The cross-sectional TEM images were taken after Step (2) to estimate the 3-D size of guiding holes. The top and bottom critical dimensions (CDs) were directly measured from the TEM images, and the taper angle was estimated from the two measured CDs (assuming that the SOC thickness is ). Next, the cross-sectional TEM images were also taken after Step (4), i.e., selective removal of the cylindrical PMMA domain, to measure the thicknesses of the PS residual layer and the SOC layer (Fig. 2). Due to shrinking and/or tilting, there was a mismatch between the measured and actual SOC thickness (); the PS residual thickness was scaled with a factor of (100 nm)/[the measured SOC thickness (nm)]. The measurement data is summarized in Table 1.
Guide hole shape and thickness of the PS residual layer measured/estimated from the cross-sectional TEM images in Fig. 2.
|Measured/estimated data||Sample 1||Sample 2||Sample 3|
|Top CD (Gide hole without BCP) (nm)||83.4||84.0||94.3|
|Bottom CD (Gide hole without BCP) (nm)||69.4||70.4||71.8|
|Taper angle (Gide hole without BCP) (deg)||86.0||86.1||83.6|
|PS Residual thickness (nm)||18.2||17.5||16.2|
In addition to the thickness of the PS residual layer, the size of the cylindrical domain could also be measured from the cross-sectional TEM image and used as calibration metrics. However, due to some experimental uncertainties (e.g., shrinkage of the samples, change in size of the cylindrical domain before/after the removal of PMMA), it was not used for the calibration in this study.
Results and Discussions
Three-Dimensional Morphology of PS-b-PMMA in Cylindrical Guide Hole
At first, morphology of the PS-b-PMMA in the cylindrical hole was simulated for several different hole diameters, . The detailed simulation conditions are summarized in Table 2. The lengths are scaled by the bulk native pitch of the cylindrical PMMA domain, . The surface parameters, and , were set at 100.0 and 0.7, respectively, with the sidewalls and bottom surface of the cylindrical hole PMMA being strongly attracted to the side and bottom walls.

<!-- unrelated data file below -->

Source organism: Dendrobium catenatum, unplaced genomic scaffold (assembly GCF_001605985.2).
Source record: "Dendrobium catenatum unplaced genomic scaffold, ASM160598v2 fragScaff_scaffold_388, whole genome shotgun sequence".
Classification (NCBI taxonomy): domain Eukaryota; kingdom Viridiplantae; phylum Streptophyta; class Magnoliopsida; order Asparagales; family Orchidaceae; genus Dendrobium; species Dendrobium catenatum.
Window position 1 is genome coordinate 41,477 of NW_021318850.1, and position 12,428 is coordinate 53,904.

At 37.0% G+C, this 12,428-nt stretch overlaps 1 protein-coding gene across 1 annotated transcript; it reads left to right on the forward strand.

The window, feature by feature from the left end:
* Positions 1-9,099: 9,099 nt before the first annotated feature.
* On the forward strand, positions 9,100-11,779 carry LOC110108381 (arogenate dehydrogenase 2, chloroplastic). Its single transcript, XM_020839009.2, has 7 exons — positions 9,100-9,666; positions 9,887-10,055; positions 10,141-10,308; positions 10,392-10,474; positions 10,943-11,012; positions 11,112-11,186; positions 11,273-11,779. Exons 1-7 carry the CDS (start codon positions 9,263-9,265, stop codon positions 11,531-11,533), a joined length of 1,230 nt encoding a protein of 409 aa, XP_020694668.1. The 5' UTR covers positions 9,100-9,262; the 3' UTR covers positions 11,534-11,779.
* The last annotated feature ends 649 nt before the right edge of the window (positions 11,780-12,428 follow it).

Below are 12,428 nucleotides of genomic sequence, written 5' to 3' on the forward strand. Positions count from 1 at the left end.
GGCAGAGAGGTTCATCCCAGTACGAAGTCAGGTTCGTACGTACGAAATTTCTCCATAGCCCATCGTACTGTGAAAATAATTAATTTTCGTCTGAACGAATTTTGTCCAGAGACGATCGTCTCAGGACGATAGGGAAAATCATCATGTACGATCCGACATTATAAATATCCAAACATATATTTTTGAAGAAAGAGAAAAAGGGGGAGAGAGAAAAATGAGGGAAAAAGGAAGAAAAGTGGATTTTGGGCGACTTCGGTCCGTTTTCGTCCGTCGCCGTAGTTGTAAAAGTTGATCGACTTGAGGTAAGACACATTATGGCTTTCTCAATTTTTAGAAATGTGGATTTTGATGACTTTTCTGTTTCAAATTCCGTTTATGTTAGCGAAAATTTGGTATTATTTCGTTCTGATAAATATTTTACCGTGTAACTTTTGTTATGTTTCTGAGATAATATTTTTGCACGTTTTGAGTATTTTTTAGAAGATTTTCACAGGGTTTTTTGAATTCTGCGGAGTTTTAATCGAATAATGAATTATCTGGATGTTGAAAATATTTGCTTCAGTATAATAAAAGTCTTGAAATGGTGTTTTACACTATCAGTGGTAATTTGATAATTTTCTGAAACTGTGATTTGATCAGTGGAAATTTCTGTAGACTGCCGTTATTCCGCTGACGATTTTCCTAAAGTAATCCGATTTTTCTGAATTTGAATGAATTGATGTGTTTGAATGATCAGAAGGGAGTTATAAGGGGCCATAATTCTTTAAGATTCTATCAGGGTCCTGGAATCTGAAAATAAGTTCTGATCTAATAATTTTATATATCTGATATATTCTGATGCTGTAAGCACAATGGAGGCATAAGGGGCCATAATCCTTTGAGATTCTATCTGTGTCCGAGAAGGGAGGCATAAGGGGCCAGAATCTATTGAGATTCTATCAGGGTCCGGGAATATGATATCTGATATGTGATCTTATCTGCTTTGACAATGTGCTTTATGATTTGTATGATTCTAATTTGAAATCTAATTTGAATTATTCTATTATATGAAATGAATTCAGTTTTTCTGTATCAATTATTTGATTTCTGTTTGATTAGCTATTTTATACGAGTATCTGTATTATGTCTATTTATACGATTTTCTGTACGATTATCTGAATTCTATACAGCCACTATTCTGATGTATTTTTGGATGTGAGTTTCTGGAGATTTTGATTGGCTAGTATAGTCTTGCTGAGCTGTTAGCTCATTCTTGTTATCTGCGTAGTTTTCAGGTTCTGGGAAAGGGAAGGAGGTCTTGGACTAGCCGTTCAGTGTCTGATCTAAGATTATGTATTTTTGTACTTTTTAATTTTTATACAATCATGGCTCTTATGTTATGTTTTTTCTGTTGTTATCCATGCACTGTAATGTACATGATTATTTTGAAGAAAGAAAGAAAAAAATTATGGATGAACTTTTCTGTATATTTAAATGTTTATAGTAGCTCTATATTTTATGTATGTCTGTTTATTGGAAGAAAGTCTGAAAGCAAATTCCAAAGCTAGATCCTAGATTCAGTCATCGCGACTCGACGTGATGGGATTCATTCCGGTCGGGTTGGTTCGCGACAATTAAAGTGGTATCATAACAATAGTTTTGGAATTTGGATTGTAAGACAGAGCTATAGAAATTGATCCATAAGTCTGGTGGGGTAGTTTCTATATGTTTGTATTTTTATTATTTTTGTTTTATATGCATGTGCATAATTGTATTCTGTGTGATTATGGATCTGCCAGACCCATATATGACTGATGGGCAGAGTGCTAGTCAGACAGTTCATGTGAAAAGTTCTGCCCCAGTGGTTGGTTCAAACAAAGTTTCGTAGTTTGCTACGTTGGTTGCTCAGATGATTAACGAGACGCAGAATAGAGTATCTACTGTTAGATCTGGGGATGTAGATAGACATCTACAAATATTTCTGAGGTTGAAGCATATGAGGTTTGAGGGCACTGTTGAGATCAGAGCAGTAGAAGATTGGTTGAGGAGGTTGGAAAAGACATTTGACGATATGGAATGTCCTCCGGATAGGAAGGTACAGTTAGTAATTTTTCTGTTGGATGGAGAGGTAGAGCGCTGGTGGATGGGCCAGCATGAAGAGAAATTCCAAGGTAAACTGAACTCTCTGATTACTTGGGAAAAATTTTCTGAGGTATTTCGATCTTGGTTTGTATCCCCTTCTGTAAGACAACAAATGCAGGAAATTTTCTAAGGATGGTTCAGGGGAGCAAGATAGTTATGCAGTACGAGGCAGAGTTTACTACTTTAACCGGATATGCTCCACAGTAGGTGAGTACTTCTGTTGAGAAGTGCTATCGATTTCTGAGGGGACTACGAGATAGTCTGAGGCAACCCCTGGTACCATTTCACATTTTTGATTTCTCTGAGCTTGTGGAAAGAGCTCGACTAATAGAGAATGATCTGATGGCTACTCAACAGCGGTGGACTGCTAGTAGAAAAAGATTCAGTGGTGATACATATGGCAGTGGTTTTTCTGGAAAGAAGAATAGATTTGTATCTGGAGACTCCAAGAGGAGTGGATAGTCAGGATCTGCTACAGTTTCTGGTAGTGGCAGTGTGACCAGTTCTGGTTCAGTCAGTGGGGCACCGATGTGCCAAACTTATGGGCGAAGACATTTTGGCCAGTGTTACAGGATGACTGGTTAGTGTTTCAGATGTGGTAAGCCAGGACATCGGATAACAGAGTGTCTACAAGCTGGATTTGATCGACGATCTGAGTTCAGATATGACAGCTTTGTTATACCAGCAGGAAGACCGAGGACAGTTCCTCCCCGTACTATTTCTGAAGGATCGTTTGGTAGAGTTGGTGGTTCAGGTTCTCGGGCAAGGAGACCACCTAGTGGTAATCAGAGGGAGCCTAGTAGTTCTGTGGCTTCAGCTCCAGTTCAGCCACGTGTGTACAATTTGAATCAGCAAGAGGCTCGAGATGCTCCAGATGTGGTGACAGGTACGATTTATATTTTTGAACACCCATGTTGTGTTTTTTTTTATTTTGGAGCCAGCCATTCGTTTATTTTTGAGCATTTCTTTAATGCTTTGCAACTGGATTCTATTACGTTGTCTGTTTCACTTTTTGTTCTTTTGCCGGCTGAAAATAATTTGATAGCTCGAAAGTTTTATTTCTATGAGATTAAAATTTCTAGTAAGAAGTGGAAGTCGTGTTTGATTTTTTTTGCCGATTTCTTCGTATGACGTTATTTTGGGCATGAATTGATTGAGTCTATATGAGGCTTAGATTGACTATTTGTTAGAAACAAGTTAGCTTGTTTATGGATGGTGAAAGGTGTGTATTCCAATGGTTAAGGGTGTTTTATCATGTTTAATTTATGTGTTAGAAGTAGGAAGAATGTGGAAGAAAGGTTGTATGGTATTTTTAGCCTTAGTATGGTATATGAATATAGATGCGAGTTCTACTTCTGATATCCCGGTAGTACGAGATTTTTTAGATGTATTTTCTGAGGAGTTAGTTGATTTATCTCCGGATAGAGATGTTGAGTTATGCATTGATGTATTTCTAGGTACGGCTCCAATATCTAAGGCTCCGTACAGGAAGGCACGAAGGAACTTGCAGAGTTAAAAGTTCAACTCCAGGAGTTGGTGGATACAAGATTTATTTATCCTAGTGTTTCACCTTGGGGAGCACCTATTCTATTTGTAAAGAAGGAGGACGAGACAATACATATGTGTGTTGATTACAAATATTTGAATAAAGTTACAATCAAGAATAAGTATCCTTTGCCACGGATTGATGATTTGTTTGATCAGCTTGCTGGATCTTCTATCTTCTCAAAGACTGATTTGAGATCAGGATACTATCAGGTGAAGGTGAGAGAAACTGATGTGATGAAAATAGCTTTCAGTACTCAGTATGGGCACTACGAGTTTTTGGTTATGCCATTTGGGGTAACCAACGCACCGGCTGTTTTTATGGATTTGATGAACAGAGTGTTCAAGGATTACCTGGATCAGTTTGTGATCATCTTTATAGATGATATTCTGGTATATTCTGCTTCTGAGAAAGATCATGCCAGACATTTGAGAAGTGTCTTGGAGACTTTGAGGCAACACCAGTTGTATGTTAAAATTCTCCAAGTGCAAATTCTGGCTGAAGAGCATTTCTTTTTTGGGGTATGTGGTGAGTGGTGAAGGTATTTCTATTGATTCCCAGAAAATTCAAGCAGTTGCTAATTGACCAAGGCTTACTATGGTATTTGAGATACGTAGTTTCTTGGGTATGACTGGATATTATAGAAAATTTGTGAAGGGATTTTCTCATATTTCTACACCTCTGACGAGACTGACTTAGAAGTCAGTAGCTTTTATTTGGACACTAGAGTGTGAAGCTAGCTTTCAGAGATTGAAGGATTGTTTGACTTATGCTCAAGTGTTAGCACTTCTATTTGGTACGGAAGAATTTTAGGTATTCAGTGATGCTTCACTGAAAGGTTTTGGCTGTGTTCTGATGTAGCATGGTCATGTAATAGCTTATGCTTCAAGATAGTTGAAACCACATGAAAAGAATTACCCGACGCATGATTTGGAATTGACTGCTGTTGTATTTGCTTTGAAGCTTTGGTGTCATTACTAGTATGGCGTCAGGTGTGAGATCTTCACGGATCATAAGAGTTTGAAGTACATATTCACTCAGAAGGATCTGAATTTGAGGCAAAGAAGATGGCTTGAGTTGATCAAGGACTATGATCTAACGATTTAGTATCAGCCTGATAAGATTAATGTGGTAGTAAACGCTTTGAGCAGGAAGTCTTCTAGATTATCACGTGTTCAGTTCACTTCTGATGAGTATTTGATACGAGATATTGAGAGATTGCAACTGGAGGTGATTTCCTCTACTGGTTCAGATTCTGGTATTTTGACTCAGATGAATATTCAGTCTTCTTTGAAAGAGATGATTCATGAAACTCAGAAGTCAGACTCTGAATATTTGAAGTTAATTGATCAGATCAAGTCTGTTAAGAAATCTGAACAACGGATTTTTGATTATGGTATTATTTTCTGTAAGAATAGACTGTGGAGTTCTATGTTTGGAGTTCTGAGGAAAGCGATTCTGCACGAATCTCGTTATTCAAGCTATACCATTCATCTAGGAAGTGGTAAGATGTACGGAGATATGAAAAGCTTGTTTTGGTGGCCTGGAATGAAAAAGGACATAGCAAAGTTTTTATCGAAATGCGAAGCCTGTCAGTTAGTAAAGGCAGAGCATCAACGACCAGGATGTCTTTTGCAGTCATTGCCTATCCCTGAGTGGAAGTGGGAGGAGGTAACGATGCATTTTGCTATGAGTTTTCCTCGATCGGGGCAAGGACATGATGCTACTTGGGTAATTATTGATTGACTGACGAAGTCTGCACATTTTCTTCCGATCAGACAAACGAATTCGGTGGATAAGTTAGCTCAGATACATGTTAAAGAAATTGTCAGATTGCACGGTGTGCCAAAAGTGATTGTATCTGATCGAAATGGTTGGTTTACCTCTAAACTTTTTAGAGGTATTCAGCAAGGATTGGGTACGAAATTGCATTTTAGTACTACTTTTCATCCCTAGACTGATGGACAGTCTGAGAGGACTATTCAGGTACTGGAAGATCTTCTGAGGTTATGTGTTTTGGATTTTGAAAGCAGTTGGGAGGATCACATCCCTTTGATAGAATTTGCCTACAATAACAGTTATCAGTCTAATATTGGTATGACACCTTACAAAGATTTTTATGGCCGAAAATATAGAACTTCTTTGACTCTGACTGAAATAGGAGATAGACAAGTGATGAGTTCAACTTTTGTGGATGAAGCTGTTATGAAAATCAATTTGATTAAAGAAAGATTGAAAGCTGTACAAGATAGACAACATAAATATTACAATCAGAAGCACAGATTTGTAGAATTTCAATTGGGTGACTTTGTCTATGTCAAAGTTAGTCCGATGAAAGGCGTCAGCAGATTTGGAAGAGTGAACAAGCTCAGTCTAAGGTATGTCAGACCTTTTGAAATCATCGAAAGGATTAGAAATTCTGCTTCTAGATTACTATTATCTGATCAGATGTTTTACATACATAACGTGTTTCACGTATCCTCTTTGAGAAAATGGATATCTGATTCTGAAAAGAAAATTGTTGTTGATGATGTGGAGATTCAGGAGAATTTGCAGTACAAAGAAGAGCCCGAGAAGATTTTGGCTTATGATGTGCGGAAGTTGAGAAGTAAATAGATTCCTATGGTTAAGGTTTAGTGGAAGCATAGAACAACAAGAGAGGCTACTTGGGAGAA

Simulation setup and calculation time used for the results in Fig. 3.
|Grid # (x,y,z)||34×34×63||34×34×61||34×34×58||34×34×56||34×34×54||34×34×52||34×34×51||34×34×49||34×34×48||34×34×46||34×34×44|
|Time step (τ×103)||0.4||0.5||0.5||0.6||0.7||0.8||1.0||1.0||1.2||1.4||1.6|
|Calculation time (s)||23||18||17||12||14||18||40||37||46||46||27|
The simulation results are summarized in Fig. 3. At , the cylindrical PMMA domain (red color) was formed at the center of the guide hole, whereas it was not in contact with the bottom surface due to the PS layer (blue). At , the cylindrical PMMA domain was transformed to the horizontal disk-shape, then to a ring-shaped morphology. Similar morphological transformations were observed by the SCFT.8 It is still remarkable to see the formation of these nonbulk-like morphologies with the simplified model. It is also worth noting that each simulation was completed within 1 min (Table 2, bottom row). Such a short calculation time can be a large advantage over the other detailed models such as DPD and SCFT.
There were not any significant differences in the morphology observed by increasing the grid size (Fig. 4). It should also be noted that our numerical calculations were performed by the standard central difference method; the calculation time could be further decreased by selecting the other numerical methods (e.g., time-implicit method12).